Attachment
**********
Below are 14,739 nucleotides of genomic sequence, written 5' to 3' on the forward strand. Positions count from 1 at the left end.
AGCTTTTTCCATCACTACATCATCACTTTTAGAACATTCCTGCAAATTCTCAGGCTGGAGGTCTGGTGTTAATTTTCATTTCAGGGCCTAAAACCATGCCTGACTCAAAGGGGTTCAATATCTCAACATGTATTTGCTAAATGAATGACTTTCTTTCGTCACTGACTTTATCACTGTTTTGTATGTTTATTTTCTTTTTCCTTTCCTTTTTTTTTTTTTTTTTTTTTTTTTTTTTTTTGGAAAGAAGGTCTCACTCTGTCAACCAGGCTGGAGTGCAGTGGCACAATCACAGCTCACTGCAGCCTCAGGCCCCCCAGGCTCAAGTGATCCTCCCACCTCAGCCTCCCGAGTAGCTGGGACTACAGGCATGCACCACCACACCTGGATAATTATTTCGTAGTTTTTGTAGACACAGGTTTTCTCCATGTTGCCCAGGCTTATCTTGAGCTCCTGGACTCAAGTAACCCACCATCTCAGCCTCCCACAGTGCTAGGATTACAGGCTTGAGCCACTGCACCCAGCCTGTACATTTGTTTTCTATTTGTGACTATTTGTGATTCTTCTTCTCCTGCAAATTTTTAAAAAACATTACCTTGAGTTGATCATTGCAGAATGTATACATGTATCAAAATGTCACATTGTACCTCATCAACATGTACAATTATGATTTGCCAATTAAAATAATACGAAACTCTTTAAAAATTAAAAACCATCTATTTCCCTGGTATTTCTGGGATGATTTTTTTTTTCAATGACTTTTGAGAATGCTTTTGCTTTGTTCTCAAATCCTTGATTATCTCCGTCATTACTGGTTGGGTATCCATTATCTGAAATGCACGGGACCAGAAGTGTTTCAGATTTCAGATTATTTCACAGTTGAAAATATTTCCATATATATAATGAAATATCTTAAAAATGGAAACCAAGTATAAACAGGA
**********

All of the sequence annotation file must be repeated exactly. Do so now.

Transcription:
Below are 14,739 nucleotides of genomic sequence, written 5' to 3' on the forward strand. Positions count from 1 at the left end.
AGCTTTTTCCATCACTACATCATCACTTTTAGAACATTCCTGCAAATTCTCAGGCTGGAGGTCTGGTGTTAATTTTCATTTCAGGGCCTAAAACCATGCCTGACTCAAAGGGGTTCAATATCTCAACATGTATTTGCTAAATGAATGACTTTCTTTCGTCACTGACTTTATCACTGTTTTGTATGTTTATTTTCTTTTTCCTTTCCTTTTTTTTTTTTTTTTTTTTTTTTTTTTTTTTGGAAAGAAGGTCTCACTCTGTCAACCAGGCTGGAGTGCAGTGGCACAATCACAGCTCACTGCAGCCTCAGGCCCCCCAGGCTCAAGTGATCCTCCCACCTCAGCCTCCCGAGTAGCTGGGACTACAGGCATGCACCACCACACCTGGATAATTATTTCGTAGTTTTTGTAGACACAGGTTTTCTCCATGTTGCCCAGGCTTATCTTGAGCTCCTGGACTCAAGTAACCCACCATCTCAGCCTCCCACAGTGCTAGGATTACAGGCTTGAGCCACTGCACCCAGCCTGTACATTTGTTTTCTATTTGTGACTATTTGTGATTCTTCTTCTCCTGCAAATTTTTAAAAAACATTACCTTGAGTTGATCATTGCAGAATGTATACATGTATCAAAATGTCACATTGTACCTCATCAACATGTACAATTATGATTTGCCAATTAAAATAATACGAAACTCTTTAAAAATTAAAAACCATCTATTTCCCTGGTATTTCTGGGATGATTTTTTTTTTCAATGACTTTTGAGAATGCTTTTGCTTTGTTCTCAAATCCTTGATTATCTCCGTCATTACTGGTTGGGTATCCATTATCTGAAATGCACGGGACCAGAAGTGTTTCAGATTTCAGATTATTTCACAGTTGAAAATATTTCCATATATATAATGAAATATCTTAAAAATGGAAACCAAGTATAAACAGGA